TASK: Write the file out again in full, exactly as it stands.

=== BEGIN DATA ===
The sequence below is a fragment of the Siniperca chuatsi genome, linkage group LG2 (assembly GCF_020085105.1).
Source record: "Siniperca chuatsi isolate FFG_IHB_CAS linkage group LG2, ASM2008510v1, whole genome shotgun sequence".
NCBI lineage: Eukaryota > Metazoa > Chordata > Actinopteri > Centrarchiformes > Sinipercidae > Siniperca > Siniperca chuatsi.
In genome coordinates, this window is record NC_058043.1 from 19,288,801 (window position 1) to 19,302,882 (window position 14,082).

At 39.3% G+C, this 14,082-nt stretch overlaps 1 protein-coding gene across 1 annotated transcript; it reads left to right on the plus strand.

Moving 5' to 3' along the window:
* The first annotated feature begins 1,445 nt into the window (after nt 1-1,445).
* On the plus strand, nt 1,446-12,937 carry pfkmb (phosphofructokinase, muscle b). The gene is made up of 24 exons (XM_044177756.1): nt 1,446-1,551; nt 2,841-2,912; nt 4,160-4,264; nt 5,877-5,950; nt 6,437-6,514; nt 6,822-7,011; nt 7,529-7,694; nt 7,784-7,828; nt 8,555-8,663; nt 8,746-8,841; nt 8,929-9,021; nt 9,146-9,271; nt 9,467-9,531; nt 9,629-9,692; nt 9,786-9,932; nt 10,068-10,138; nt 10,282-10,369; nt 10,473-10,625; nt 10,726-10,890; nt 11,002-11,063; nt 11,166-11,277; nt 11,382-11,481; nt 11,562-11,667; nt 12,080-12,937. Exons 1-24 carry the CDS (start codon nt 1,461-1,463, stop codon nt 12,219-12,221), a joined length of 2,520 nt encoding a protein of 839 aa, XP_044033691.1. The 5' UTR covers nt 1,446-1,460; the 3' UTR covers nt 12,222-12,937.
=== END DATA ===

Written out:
The sequence below is a fragment of the Siniperca chuatsi genome, linkage group LG2 (assembly GCF_020085105.1).
Source record: "Siniperca chuatsi isolate FFG_IHB_CAS linkage group LG2, ASM2008510v1, whole genome shotgun sequence".
NCBI lineage: Eukaryota > Metazoa > Chordata > Actinopteri > Centrarchiformes > Sinipercidae > Siniperca > Siniperca chuatsi.
In genome coordinates, this window is record NC_058043.1 from 19,288,801 (window position 1) to 19,302,882 (window position 14,082).

At 39.3% G+C, this 14,082-nt stretch overlaps 1 protein-coding gene across 1 annotated transcript; it reads left to right on the plus strand.

Moving 5' to 3' along the window:
* The first annotated feature begins 1,445 nt into the window (after nt 1-1,445).
* On the plus strand, nt 1,446-12,937 carry pfkmb (phosphofructokinase, muscle b). The gene is made up of 24 exons (XM_044177756.1): nt 1,446-1,551; nt 2,841-2,912; nt 4,160-4,264; nt 5,877-5,950; nt 6,437-6,514; nt 6,822-7,011; nt 7,529-7,694; nt 7,784-7,828; nt 8,555-8,663; nt 8,746-8,841; nt 8,929-9,021; nt 9,146-9,271; nt 9,467-9,531; nt 9,629-9,692; nt 9,786-9,932; nt 10,068-10,138; nt 10,282-10,369; nt 10,473-10,625; nt 10,726-10,890; nt 11,002-11,063; nt 11,166-11,277; nt 11,382-11,481; nt 11,562-11,667; nt 12,080-12,937. Exons 1-24 carry the CDS (start codon nt 1,461-1,463, stop codon nt 12,219-12,221), a joined length of 2,520 nt encoding a protein of 839 aa, XP_044033691.1. The 5' UTR covers nt 1,446-1,460; the 3' UTR covers nt 12,222-12,937.